The appearance of this new coronavirus has set off alarms, not only from health authorities and institutions, but also from people’s conscience. A recent study revealed that more than half of American adults are interested in increasing their self-care even after the pandemic.

Self-care does not only mean maintaining healthy habits and avoiding those behaviors that put us at risk for diseases. We could say that it also implies some action the moment we observe peculiar symptoms, to receive prompt treatment and avoid affecting others.

Well, in the middle of a pandemic this can be a difficult task, since with the change of seasons and their typical diseases it can cause some confusion. However, specialists are here to guide the public in the correct identification of symptoms.

Fever, diarrhea, or difficulty breathing make all the difference

As noted by Dr. Michael Benninger, President of the Cleveland Clinic Head and Neck Institute, “We know that it will be very difficult for many people at this time to distinguish between their allergies and whether or not they have something more significant.” But in the middle of this season, there is a need to “take a logical approach to symptoms,” he added in a clinic news release.

We already know that COVID-19 can commonly cause fever and dry cough, as well as shortness of breath, shortness of breath, sore throat, diarrhea, fatigue, chills, muscle pain, loss of taste and smell, and body aches. These are all well-identified symptoms of the new infection, although there are cases where more serious ones may occur.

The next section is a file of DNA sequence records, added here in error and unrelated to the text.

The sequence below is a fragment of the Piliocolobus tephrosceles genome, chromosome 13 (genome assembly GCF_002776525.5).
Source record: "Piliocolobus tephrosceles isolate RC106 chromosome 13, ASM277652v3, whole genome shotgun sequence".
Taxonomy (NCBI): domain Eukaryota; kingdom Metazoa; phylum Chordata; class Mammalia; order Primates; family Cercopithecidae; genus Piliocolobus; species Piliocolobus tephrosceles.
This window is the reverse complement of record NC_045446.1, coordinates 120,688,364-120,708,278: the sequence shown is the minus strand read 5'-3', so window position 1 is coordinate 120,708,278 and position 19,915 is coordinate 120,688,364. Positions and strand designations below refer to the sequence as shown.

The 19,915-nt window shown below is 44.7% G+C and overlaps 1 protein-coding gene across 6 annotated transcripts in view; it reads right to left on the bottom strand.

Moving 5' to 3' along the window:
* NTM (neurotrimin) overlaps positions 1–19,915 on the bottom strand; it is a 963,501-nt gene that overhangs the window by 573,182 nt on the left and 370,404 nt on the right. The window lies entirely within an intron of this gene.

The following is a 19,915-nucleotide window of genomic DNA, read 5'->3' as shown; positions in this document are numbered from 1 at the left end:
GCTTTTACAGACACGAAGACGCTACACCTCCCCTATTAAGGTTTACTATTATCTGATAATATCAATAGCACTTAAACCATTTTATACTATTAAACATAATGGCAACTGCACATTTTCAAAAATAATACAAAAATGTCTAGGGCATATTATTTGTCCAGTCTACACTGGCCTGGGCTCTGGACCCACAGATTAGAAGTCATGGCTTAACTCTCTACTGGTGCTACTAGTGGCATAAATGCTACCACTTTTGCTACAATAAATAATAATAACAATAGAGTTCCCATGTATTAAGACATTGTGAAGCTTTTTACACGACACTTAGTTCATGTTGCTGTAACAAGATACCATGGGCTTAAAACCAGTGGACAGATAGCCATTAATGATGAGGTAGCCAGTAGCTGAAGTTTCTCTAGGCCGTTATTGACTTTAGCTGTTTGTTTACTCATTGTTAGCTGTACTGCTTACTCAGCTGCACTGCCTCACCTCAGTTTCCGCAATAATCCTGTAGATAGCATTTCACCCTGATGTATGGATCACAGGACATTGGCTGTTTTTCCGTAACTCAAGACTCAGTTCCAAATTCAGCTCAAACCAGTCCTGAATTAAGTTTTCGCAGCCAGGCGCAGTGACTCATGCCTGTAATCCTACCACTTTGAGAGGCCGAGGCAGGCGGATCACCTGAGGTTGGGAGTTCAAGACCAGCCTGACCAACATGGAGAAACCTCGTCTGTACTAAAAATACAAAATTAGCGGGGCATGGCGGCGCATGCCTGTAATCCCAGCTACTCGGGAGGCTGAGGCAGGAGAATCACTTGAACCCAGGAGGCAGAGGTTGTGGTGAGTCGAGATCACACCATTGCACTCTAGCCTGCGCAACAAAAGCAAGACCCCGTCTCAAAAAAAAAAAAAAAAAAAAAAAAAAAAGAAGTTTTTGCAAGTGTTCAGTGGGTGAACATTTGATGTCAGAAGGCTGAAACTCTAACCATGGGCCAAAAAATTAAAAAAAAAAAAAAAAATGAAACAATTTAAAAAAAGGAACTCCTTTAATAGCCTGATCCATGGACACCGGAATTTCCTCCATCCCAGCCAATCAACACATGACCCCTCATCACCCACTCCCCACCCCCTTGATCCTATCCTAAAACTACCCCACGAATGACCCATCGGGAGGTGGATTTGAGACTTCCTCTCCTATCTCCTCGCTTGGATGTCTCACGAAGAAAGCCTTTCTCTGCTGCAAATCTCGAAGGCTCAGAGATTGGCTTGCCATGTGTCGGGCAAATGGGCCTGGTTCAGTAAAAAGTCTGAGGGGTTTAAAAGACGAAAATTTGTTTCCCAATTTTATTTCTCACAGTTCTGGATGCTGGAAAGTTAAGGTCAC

When comparing coronavirus with other conditions like a cold or seasonal allergies, there are certain points that set it apart. Benninger said it is rare for the common cold or seasonal allergies to cause fever, diarrhea, or difficulty breathing. In the absence of these symptoms, possibly one of them.

Sneezing can occur in both allergies and the common cold, but itchy eyes are quite rare in the latter. Also, “If you have a cough, that’s more associated with a common cold than allergies, unless you have allergic asthma.”

Differentiate asthma from coronavirus

And is that asthma can not be overlooked, since it is also a disease that affects the respiratory system, and its symptoms can be present in the allergy season. And with the coronavirus prowling around, there is no need to learn to differentiate them.

In this regard, Benninger says that shortness of breath and shortness of breath are symptoms shared by asthma and coronavirus. But in the absence of fever it is more likely to be an asthma attack.

In a previous article we talked about the importance of people who know they have asthma being up to date with their treatment during these times. This is not only because it will prevent them from requiring medical attention to attend an attack, but because they are at greater risk of becoming seriously ill if they are infected with coronavirus.